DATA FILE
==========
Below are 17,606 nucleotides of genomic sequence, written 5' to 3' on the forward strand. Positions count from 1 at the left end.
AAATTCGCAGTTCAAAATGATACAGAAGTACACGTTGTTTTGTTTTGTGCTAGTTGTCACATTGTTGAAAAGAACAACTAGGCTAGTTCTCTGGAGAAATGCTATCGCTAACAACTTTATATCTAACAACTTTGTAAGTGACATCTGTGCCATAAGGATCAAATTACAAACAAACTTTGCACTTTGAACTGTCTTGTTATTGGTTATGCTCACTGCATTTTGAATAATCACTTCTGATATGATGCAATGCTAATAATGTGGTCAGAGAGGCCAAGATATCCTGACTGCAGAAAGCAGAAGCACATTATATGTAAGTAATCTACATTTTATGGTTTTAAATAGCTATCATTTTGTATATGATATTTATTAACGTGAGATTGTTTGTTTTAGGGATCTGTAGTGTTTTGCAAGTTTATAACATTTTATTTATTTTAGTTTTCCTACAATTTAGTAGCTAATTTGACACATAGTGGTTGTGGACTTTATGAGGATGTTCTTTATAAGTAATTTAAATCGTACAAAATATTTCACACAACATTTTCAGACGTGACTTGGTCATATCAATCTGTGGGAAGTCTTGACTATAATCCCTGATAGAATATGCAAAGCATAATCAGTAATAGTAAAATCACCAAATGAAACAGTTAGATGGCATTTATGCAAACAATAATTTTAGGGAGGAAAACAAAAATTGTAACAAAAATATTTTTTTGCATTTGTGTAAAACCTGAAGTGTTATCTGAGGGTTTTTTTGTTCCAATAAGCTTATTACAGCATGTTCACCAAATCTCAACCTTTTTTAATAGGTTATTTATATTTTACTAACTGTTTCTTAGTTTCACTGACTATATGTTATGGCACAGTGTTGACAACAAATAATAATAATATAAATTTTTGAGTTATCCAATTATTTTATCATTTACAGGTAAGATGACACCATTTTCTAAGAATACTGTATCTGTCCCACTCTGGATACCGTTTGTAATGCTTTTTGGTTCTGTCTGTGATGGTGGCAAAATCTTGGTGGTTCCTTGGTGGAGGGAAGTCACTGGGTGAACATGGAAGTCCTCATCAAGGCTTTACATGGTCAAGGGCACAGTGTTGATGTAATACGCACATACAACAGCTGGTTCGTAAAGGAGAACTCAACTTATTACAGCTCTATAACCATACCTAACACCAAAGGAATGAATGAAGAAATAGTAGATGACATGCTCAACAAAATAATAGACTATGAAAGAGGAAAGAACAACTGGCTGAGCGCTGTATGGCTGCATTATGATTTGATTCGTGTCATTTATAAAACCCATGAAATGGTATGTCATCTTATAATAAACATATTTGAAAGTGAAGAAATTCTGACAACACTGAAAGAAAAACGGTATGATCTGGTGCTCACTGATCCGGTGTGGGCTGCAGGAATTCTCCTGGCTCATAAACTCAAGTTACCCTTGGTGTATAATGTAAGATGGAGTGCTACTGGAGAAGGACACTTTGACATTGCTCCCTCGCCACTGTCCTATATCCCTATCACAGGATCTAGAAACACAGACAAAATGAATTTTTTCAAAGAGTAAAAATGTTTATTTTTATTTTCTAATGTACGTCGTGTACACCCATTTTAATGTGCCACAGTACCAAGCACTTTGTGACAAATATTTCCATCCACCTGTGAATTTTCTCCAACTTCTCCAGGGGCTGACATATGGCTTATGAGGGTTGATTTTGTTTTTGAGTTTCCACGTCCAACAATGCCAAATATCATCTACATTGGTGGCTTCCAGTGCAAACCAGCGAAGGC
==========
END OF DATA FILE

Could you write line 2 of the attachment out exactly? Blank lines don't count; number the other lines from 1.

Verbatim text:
AAATTCGCAGTTCAAAATGATACAGAAGTACACGTTGTTTTGTTTTGTGCTAGTTGTCACATTGTTGAAAAGAACAACTAGGCTAGTTCTCTGGAGAAATGCTATCGCTAACAACTTTATATCTAACAACTTTGTAAGTGACATCTGTGCCATAAGGATCAAATTACAAACAAACTTTGCACTTTGAACTGTCTTGTTATTGGTTATGCTCACTGCATTTTGAATAATCACTTCTGATATGATGCAATGCTAATAATGTGGTCAGAGAGGCCAAGATATCCTGACTGCAGAAAGCAGAAGCACATTATATGTAAGTAATCTACATTTTATGGTTTTAAATAGCTATCATTTTGTATATGATATTTATTAACGTGAGATTGTTTGTTTTAGGGATCTGTAGTGTTTTGCAAGTTTATAACATTTTATTTATTTTAGTTTTCCTACAATTTAGTAGCTAATTTGACACATAGTGGTTGTGGACTTTATGAGGATGTTCTTTATAAGTAATTTAAATCGTACAAAATATTTCACACAACATTTTCAGACGTGACTTGGTCATATCAATCTGTGGGAAGTCTTGACTATAATCCCTGATAGAATATGCAAAGCATAATCAGTAATAGTAAAATCACCAAATGAAACAGTTAGATGGCATTTATGCAAACAATAATTTTAGGGAGGAAAACAAAAATTGTAACAAAAATATTTTTTTGCATTTGTGTAAAACCTGAAGTGTTATCTGAGGGTTTTTTTGTTCCAATAAGCTTATTACAGCATGTTCACCAAATCTCAACCTTTTTTAATAGGTTATTTATATTTTACTAACTGTTTCTTAGTTTCACTGACTATATGTTATGGCACAGTGTTGACAACAAATAATAATAATATAAATTTTTGAGTTATCCAATTATTTTATCATTTACAGGTAAGATGACACCATTTTCTAAGAATACTGTATCTGTCCCACTCTGGATACCGTTTGTAATGCTTTTTGGTTCTGTCTGTGATGGTGGCAAAATCTTGGTGGTTCCTTGGTGGAGGGAAGTCACTGGGTGAACATGGAAGTCCTCATCAAGGCTTTACATGGTCAAGGGCACAGTGTTGATGTAATACGCACATACAACAGCTGGTTCGTAAAGGAGAACTCAACTTATTACAGCTCTATAACCATACCTAACACCAAAGGAATGAATGAAGAAATAGTAGATGACATGCTCAACAAAATAATAGACTATGAAAGAGGAAAGAACAACTGGCTGAGCGCTGTATGGCTGCATTATGATTTGATTCGTGTCATTTATAAAACCCATGAAATGGTATGTCATCTTATAATAAACATATTTGAAAGTGAAGAAATTCTGACAACACTGAAAGAAAAACGGTATGATCTGGTGCTCACTGATCCGGTGTGGGCTGCAGGAATTCTCCTGGCTCATAAACTCAAGTTACCCTTGGTGTATAATGTAAGATGGAGTGCTACTGGAGAAGGACACTTTGACATTGCTCCCTCGCCACTGTCCTATATCCCTATCACAGGATCTAGAAACACAGACAAAATGAATTTTTTCAAAGAGTAAAAATGTTTATTTTTATTTTCTAATGTACGTCGTGTACACCCATTTTAATGTGCCACAGTACCAAGCACTTTGTGACAAATATTTCCATCCACCTGTGAATTTTCTCCAACTTCTCCAGGGGCTGACATATGGCTTATGAGGGTTGATTTTGTTTTTGAGTTTCCACGTCCAACAATGCCAAATATCATCTACATTGGTGGCTTCCAGTGCAAACCAGCGAAGGC